Constipation seems to be one of those things that we live with. Mostly because it doesn’t stop us from getting out of bed and going about our business, so what’s the big deal?
But it is really important to understand that constipation is a sign that things aren’t right in our digestive process and left unchecked for a long time, it will eventually lead to other complications which may well have been avoided had the initial discomfort of constipation been checked and addressed in the first place.
To understand the consequences of long-term constipation, it is important to understand the body’s excretion process. Your body must get rid of what it does not need along with toxins that may be consumed along with food. And there are plenty of those found in processed/pre-packaged foods because they must undergo chemical processing to give them a shelf life. But even fresh foods can have toxins that we should get out of the body during excretion.
Imagine what happens when all these toxins are jammed in your colon and going nowhere. The toxins are left to lie in your digestive tract, and the dangers can be many, the most common is colon cancer. The body can literally absorb toxins into its tissues when our colon’s movement is stuck.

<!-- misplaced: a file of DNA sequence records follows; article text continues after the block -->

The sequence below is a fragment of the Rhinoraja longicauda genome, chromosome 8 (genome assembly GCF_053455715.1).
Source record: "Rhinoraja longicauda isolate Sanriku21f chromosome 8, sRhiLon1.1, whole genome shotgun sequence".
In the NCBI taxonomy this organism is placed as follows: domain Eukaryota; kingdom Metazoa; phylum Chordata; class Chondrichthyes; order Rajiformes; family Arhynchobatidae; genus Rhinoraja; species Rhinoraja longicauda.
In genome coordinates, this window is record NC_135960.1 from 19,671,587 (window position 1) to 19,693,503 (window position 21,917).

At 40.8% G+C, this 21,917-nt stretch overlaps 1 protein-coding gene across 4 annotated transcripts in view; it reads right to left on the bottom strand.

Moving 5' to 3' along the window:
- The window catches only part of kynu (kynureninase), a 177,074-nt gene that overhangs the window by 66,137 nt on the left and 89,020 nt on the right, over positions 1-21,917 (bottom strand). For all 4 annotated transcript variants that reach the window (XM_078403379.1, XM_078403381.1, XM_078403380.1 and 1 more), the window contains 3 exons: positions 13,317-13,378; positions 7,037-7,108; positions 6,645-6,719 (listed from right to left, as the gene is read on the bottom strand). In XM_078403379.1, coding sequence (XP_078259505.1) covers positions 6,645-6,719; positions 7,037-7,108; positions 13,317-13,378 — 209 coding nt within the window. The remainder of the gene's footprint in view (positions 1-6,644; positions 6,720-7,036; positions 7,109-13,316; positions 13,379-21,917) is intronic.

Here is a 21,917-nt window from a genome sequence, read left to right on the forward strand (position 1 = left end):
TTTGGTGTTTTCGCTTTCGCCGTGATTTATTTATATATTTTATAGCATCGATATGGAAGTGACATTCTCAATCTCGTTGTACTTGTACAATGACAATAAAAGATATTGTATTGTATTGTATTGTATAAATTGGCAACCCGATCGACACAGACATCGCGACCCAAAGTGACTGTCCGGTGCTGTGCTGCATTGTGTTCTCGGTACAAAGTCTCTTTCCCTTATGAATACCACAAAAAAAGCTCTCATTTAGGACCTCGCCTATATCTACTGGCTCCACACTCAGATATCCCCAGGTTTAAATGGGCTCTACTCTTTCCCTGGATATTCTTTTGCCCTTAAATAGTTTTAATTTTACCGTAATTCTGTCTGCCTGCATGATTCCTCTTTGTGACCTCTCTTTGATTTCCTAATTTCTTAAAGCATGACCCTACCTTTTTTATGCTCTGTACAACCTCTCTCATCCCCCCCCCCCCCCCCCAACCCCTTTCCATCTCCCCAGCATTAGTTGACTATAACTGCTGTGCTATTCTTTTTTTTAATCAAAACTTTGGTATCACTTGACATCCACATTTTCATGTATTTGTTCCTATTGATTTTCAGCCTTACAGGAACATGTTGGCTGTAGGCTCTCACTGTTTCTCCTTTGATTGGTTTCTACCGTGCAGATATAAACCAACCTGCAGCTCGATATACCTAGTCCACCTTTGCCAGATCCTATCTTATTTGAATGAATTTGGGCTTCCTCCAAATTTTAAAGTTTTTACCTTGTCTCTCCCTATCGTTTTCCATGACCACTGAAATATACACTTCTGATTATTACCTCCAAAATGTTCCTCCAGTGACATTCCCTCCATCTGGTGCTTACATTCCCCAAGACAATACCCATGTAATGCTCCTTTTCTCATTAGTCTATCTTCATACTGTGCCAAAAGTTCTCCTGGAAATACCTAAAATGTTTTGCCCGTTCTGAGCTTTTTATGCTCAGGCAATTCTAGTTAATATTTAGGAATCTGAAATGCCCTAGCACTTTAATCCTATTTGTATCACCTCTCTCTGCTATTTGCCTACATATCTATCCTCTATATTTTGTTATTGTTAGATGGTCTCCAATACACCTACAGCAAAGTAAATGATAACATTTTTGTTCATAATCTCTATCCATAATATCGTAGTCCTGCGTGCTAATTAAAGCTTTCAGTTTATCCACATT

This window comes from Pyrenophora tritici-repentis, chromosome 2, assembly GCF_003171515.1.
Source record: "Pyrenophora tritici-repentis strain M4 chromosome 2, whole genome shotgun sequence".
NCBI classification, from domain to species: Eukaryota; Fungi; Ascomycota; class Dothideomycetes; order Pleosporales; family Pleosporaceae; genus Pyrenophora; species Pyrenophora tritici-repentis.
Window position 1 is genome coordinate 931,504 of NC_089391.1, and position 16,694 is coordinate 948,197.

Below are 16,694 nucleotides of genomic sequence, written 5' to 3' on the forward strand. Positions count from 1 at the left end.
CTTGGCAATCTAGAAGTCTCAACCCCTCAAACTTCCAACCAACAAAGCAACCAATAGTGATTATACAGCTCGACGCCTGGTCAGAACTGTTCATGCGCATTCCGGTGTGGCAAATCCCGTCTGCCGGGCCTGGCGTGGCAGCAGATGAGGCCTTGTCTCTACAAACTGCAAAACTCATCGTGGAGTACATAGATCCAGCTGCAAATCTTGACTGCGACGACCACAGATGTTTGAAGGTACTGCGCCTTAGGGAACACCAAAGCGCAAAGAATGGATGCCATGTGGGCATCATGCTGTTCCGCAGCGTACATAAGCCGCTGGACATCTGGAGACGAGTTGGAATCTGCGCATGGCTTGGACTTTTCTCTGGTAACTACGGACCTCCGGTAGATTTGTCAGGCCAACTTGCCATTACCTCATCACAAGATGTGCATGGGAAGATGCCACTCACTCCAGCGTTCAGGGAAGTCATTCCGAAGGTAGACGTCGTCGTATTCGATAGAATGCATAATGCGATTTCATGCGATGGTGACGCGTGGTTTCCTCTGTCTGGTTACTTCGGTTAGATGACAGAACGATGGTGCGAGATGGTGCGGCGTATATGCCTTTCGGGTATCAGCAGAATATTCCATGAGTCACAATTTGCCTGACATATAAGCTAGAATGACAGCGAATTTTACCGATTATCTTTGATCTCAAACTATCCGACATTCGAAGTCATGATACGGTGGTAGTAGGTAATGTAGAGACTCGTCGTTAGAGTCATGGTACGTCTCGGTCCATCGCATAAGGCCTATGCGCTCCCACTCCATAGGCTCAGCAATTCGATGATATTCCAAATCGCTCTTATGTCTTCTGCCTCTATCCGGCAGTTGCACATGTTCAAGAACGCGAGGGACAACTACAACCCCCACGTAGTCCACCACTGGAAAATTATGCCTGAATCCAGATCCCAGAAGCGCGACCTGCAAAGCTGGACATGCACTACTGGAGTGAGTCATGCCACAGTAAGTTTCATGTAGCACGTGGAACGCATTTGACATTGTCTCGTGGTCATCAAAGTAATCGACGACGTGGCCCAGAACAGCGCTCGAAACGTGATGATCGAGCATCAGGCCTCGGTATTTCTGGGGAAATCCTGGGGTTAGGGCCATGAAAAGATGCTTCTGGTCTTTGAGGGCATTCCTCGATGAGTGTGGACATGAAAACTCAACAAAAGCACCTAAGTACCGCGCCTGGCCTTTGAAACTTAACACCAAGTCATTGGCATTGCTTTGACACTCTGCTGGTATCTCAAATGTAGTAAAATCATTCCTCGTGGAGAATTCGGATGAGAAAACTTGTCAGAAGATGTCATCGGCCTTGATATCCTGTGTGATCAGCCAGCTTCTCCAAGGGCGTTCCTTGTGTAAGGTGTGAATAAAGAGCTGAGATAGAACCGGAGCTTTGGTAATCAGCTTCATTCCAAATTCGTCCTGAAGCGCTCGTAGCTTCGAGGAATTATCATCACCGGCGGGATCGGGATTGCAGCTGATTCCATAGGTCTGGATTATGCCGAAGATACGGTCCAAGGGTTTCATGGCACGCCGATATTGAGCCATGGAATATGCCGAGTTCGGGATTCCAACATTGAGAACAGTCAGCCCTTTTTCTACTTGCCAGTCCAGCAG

Long term constipation can also obstruct the colon and any food you eat will not get anywhere past these obstructions. This is serious condition that usually requires medical attention, and may even lead to surgery.
Constipation will affect your general health too – you are often full and don’t feel like eating so optimal nutrition is unachievable. Unfortunately for most people, when this happens, they reach for a laxative pill, which can lead to what is known as lazy bowel syndrome. Your bowels become so addicted to laxatives that they cannot move without one.
Laxatives should never be used on a long term basis for constipation. They can actually lead to chronic constipation due to dehydration, complicating the problem and leading to a never-ending cycle.
These are some healthier ways to get a handle on constipation:
- Drink at least six to ten glasses of water to help hydrate your body. You should also avoid caffeinated beverages because caffeine promotes fluid loss and your body needs fluids to prevent constipation.
- To help get your bowels back on track, participate in regular physical activity.
- Eat at least three meals per day and try to space them out throughout your schedule. Also, choose high fiber foods such as fruits, vegetables, and whole-grain breads. Keep in mind fiber works by absorbing fluids in the digestive system and loosening the stool while simultaneously providing it with bulk. Therefore, it is particularly important to increase water intake to help prevent constipation.
Remember that though you may consider constipation a nuisance, it can actually become a serious medical condition and the use of excessive laxatives over long periods can lead to serious metabolic consequences.